A day before receiving the Khel Ratna 2009, in August last year, Mary had said to this writer that the media coverage had pressurised the government to act. In 2001 after she had won successive gold medals the government gave her the job of a constable and now she has been promoted to the post of Deputy Superintendent of Police. Awards in cash and kind have been galore.

For these sportspersons from lesser known states the media has played a vital role in their promotion by highlighting the hardships they had to undergo to make it to the top. Some of them are not yet media savvy and it was not unusual for a new star like Renubala Chanu to be caught by the media as she was taking an auto-rickshaw during the recent CWG games and getting caught in a traffic jam. This became an item number for the media who went to town about a medal winner having to take an auto rickshaw. It was also an occasion for the media to go into Renubala’s background.

On the whole the media has played a vital role in these sportsperson gaining recognition and their due.

The Hoot

Off key song

A documentary on an intractable problem leaves the viewer with more question than insights Manipur Song was telecast by NDTV Profit, on Independence Day. NINGLUN HANGHAL takes a critical look at its components

Pankaj Butalia's Manipur Song begins with an introductory note on the political history of Manipur which states that the appropriation into the Indian Union after the British left in 1947 led to anti'Indian insurgency. It says that to counter this, the Indian state introduced the Armed Forces Special Powers Act (AFSPA) in the region. It notes that in today's Manipur there are over 20 insurgent groups fighting against the Indian army as well as among each other, that there is massive underdevelopment, drugs and HIV'AIDS are rampant along with many other problems.


AFSPA was introduced in the then “Naga hills” of Assam and Manipur (then a union territory) in 1957 as an ordinance, which became an act in 1958. This was later implemented in other states of the north east region of India.

Since the narrator talks about travelling from Delhi in 2004, as a Manipuri viewer, I assumed that the film was made during or after the heightened protest against AFSPA in the aftermath of the alleged rape and killing of Manorama and the infamous ‘nude protest'. The film maker says he was provoked to go to Manipur without stating why or when. While a Manipuri can figure some things out I wonder what ‘mainland' viewers would make of it. There is a background narration of `decades of problems', the mainland, disillusionment, etc but no description of the footage or pictures. In a documentary this simultaneous and effective use of pictures and footage is the key to conveying meaning. About the nude protest, the narration says it had caught the national media attention, but does not mention why the women protested.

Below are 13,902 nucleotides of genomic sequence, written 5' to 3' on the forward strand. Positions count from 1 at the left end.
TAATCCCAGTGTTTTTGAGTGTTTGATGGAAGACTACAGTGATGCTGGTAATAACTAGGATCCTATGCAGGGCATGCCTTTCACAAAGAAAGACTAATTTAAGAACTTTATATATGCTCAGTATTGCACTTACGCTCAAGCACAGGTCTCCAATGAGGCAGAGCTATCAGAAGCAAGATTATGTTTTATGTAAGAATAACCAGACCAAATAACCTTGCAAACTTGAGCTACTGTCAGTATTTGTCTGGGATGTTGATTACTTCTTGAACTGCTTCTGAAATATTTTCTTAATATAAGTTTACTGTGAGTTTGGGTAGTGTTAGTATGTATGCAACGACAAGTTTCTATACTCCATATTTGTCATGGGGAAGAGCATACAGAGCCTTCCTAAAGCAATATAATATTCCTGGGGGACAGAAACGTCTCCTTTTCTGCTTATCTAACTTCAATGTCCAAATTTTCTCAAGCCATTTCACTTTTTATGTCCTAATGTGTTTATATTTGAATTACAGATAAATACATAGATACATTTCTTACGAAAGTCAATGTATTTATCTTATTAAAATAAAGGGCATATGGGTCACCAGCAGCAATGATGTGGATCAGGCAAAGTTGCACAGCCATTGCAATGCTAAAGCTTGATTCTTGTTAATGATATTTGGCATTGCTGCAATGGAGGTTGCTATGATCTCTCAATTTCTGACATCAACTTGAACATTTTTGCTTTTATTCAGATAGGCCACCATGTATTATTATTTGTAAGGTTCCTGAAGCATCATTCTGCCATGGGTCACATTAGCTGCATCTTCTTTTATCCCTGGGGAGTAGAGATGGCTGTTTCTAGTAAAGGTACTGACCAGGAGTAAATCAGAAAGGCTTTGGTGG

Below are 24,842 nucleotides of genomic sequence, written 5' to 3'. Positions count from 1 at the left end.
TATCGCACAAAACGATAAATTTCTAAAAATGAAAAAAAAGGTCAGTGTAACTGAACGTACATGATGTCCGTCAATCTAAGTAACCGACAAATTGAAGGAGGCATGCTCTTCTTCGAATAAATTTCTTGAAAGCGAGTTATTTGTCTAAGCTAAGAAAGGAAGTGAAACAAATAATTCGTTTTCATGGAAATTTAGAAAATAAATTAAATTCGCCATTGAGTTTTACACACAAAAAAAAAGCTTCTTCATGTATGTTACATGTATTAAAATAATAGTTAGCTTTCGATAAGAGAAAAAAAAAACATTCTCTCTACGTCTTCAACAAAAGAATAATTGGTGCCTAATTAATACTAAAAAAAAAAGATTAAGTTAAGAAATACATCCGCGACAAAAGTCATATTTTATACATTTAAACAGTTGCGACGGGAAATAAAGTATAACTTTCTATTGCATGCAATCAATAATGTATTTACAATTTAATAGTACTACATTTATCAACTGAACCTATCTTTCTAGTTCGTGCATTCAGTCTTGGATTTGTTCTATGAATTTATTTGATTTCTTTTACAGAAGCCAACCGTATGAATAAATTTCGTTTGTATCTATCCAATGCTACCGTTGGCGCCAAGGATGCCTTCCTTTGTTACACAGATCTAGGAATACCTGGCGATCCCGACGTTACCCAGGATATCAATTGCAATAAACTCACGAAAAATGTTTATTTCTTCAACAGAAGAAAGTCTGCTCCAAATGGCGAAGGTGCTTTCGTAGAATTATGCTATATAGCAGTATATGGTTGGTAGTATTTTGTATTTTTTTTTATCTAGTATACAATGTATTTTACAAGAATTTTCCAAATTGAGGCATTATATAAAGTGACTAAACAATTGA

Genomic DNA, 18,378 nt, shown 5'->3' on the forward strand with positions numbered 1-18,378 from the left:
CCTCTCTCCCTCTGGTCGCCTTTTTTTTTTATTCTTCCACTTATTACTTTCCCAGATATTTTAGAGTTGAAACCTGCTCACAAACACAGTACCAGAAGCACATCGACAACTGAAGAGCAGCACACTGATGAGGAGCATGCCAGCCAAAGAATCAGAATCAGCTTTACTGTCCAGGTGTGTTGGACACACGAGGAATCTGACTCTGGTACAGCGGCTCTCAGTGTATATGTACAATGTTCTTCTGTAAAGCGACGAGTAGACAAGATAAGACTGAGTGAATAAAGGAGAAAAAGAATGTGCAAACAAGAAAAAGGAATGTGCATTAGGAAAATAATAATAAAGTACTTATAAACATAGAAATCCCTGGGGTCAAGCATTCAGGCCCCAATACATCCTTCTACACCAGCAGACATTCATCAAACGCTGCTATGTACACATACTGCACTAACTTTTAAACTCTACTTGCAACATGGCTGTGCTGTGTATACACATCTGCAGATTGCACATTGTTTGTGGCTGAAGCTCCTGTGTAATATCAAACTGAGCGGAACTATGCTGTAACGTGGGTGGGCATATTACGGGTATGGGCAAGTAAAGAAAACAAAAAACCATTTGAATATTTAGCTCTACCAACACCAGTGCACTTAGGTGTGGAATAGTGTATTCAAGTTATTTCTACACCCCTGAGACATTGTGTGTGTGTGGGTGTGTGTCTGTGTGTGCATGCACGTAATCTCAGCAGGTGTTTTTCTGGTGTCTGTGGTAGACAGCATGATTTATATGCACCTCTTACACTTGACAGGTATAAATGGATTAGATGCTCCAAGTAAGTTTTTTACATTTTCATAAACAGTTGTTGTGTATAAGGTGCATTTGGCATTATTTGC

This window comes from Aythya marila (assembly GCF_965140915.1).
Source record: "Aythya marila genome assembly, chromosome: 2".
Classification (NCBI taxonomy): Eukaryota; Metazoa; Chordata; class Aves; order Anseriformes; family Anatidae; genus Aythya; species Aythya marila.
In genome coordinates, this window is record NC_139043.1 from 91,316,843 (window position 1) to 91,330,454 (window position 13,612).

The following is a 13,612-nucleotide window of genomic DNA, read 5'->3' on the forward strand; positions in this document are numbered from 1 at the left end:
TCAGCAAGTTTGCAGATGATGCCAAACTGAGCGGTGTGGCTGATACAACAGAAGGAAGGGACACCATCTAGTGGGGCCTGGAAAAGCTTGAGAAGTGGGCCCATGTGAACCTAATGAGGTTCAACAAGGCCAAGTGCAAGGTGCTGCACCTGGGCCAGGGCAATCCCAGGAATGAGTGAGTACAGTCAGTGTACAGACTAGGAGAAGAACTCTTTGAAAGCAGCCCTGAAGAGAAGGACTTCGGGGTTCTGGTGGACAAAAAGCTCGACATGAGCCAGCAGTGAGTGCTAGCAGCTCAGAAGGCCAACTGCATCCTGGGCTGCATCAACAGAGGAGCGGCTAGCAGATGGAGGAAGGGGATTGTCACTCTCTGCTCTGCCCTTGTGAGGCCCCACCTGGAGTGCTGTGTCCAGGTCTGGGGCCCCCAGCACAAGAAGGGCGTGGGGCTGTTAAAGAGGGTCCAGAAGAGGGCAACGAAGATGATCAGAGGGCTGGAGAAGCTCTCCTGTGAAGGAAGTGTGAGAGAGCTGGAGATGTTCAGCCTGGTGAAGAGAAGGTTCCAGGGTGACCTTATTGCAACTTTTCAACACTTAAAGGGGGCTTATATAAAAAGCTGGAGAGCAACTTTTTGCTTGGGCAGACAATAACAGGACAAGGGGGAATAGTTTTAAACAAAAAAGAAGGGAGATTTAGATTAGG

Part 1 ' Violence ' the backyard of nationalism

The film shows that Nationalist Leader Sana Yaima, Chairman of the United National Liberation Front (UNLF), legitimized the “aspiration” for separation from India. This is shown along with footage of violence, protests, police firings, angry youths and episodes from the daily lives of militants.


The narrator says that these militant groups were divided along community lines and mentions the Meiteis, Nagas , Kukis, Zomis and the Paites. Whereas the Paites are one among the “Zomi”, there is no “Paite insurgent group” in Manipur. The communal conflict does not necessarily flow in that order of heirarchy: state ( India) - Meitei ' Naga- Kuki- Zomi or Paites.

An interviewee, Ima Taruni a “meira paibi” activist (women torch bearers) spoke about some “incidents”. She said “At Thangmeiband, Thau ground we took out a protest rally...the police fired at us ... many were killed ...many injured ..we ran helter and skelter ... many people jump into the river and there was chaos and commotion ...chappals/ slippers and clothes were scattered everywhere...” This was translated as, “Women left their clothes. They lost control over what they were wearing...” There was no background description of this video footage.

Part III ' The diaspora as periphery


The Manipuri student studying outside the state, who spoke before the camera was watching “Manipur song”!

Part IV ' Living on the edge

A drug rehabilitation camp: An addict identified as ex-militant Kalachand says, “I was in jail for being suspected.” This was translated as, “I was in jail in a case related to militancy.” The addict further says that after being released he took to drugs as his family felt that the life of an addict was better than that of a militant. A conversation is shown between him and his mother. He says to her, ``you felt it was safer to be on drugs than join militancy. You gave me money without knowing the consequences.” The mother spoke of living in constant fear and tension. She said, “Yes i gave you money”. The son continued, “Why are you giving?” and before waiting for her response added, ``You gave me money so that I do not roam around.” Finally when the son strongly hinted at what she should say, she asked him to stop.


To the viewers the conversation appears to underline that the mother was to “blame” whereas that was not the case. It was like a memorized script. There was no interviewer.

Part V: on the notion of collateral

Women commercial sex workers in shabby shelters: one woman narrated the story of how she landed in the “profession” and addiction. At the end she said “when I look back I feel nostalgic or rather so to say let down.” This was translated as, “I now regret all I have done all my life.” Two other women identified as Lalli and Heting appear with another woman who did all the listening while they “confessed” before her and at times looked at the camera. At the outset the first woman asked for sun-glasses.